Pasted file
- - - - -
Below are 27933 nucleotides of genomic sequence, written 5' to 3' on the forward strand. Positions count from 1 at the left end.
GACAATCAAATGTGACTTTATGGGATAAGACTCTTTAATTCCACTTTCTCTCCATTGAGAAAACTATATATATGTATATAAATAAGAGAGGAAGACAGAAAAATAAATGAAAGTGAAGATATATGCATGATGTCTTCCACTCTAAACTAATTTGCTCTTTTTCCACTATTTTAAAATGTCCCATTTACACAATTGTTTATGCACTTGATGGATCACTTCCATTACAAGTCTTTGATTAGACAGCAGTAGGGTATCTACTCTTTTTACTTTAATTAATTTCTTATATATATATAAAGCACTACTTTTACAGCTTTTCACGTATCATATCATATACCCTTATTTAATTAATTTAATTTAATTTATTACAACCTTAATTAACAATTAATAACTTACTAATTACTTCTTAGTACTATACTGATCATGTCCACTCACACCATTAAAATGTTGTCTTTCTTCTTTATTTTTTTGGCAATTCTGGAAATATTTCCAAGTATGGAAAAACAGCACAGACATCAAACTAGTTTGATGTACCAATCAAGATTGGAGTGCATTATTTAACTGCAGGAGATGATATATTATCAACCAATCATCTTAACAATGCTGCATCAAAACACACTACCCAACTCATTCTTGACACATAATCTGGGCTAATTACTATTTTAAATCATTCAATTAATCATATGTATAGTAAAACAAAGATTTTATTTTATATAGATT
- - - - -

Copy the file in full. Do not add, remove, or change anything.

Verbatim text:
Below are 27933 nucleotides of genomic sequence, written 5' to 3' on the forward strand. Positions count from 1 at the left end.
GACAATCAAATGTGACTTTATGGGATAAGACTCTTTAATTCCACTTTCTCTCCATTGAGAAAACTATATATATGTATATAAATAAGAGAGGAAGACAGAAAAATAAATGAAAGTGAAGATATATGCATGATGTCTTCCACTCTAAACTAATTTGCTCTTTTTCCACTATTTTAAAATGTCCCATTTACACAATTGTTTATGCACTTGATGGATCACTTCCATTACAAGTCTTTGATTAGACAGCAGTAGGGTATCTACTCTTTTTACTTTAATTAATTTCTTATATATATATAAAGCACTACTTTTACAGCTTTTCACGTATCATATCATATACCCTTATTTAATTAATTTAATTTAATTTATTACAACCTTAATTAACAATTAATAACTTACTAATTACTTCTTAGTACTATACTGATCATGTCCACTCACACCATTAAAATGTTGTCTTTCTTCTTTATTTTTTTGGCAATTCTGGAAATATTTCCAAGTATGGAAAAACAGCACAGACATCAAACTAGTTTGATGTACCAATCAAGATTGGAGTGCATTATTTAACTGCAGGAGATGATATATTATCAACCAATCATCTTAACAATGCTGCATCAAAACACACTACCCAACTCATTCTTGACACATAATCTGGGCTAATTACTATTTTAAATCATTCAATTAATCATATGTATAGTAAAACAAAGATTTTATTTTATATAGATT